I got to know Grantland over the years, becoming so much closer with him than I ever was with Bill. Back in the earlier days–I guess when he was still trying to impress me–Grantland would do this bit where every morning he greeted me with a recap of what had happened the night before. I remember this one time Grantland cracked a joke about the Cardinals after they had moved up in the Wild Card race. He tried to convince me without any hint of deceit or sarcasm that “manager Tony LaRussa had a plan. ‘To catch a wild card, you must become a wild card,’ [LaRussa] said. [LaRussa] then put on a Queen of Spades costume and began cackling in the dark.” To be honest with you, I don’t know what’s more amazing: that Grantland could capture La Russa’s essence without ever having met the guy or that I remember that quote word for word four years later.
I still think my favorite Grantland story is the time that he tried to pick the “winner” of 2011, as if there could ever be a winner of a year. And then he did it again…and again…and again. It was spectacular really, the dedication that Grantland had. Even something as trivial and frankly irrelevant as “Who Won 2011?,” he put his heart and soul into. People saw that and they appreciated it. Everyone appreciated the work that Grantland put in.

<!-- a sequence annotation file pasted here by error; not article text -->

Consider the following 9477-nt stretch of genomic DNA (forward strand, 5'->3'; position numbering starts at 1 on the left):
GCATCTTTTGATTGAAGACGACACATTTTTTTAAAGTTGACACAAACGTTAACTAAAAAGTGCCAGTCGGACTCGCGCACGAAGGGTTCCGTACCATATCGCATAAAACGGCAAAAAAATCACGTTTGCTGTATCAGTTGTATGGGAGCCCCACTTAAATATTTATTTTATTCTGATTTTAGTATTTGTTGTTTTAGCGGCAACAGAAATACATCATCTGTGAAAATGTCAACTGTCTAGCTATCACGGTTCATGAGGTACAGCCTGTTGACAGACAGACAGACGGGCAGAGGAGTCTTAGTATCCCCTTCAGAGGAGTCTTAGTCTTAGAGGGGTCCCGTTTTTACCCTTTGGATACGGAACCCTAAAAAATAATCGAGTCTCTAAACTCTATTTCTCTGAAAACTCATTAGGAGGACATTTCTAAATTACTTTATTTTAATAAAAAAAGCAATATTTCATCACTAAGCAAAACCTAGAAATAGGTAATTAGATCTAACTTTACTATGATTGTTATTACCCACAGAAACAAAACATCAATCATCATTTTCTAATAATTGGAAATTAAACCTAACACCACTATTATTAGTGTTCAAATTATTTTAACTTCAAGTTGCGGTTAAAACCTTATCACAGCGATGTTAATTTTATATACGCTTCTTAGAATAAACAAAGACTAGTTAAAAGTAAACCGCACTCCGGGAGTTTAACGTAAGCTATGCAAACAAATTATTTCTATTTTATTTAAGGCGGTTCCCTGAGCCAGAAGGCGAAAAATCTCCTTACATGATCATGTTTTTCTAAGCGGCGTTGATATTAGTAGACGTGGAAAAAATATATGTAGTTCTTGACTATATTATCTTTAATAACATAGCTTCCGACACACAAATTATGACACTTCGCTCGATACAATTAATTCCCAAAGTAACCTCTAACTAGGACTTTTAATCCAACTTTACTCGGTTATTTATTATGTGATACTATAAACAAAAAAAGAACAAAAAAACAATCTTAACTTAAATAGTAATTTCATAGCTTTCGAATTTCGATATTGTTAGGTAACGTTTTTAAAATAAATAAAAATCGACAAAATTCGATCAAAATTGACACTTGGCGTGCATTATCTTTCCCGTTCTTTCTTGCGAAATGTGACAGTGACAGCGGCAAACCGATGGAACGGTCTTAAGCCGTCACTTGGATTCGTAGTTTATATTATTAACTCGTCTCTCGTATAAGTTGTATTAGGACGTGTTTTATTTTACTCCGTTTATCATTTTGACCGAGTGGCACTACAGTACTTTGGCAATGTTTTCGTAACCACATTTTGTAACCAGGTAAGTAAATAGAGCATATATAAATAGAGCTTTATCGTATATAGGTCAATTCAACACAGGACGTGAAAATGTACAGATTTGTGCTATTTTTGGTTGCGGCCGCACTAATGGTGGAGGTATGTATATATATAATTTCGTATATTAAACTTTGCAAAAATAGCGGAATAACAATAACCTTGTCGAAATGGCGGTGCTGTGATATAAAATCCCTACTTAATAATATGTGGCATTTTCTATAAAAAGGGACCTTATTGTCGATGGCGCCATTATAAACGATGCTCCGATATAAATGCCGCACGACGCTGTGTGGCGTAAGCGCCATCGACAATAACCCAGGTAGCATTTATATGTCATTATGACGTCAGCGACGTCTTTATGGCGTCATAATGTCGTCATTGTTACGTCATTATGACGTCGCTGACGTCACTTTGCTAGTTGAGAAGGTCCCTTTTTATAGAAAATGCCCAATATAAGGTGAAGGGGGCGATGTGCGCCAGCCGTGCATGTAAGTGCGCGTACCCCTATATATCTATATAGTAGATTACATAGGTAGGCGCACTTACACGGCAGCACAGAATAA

And that’s not to say that Grantland wasn’t skilled either. Despite his joking nature, the man could write and produce amazing things. He taught me about basketball in the Phillipines, about a food-centric rapper, and about the time that a basketball team won a game with only three players on the floor. He took me into the mind of Lin-Manuel Miranda and to the streets of Ferguson. Grantland never shied away from the hard topics and always, always spoke his mind.
But Grantland wasn’t perfect. Like all of us, he messed up. There was that one time with Dr. V’s magic putter. He apologized profusely for that. And then there was that time he (but mostly Bill) accused Roger Goodell of lying. That was probably the beginning of the end for Grantland. No one believed in him the same way after that.
Looking back on the life of Grantland, I have to say that his best quality was that he always wanted you to meet his friends. He made sure that they knew that he believed in them and that you knew that you should too. Without Grantland, I never would’ve met Rembert Browne. I never would have met Shane Ryan. I never would have met Shea Serrano or Emily Yoshida or Amos Barshad or Bryan Curtis or Molly Lambert or Alex Pappedemas or Louisa Thomas or a host of other people that I’m not sure now I can live without. They became just as large a part of my life as Grantland was.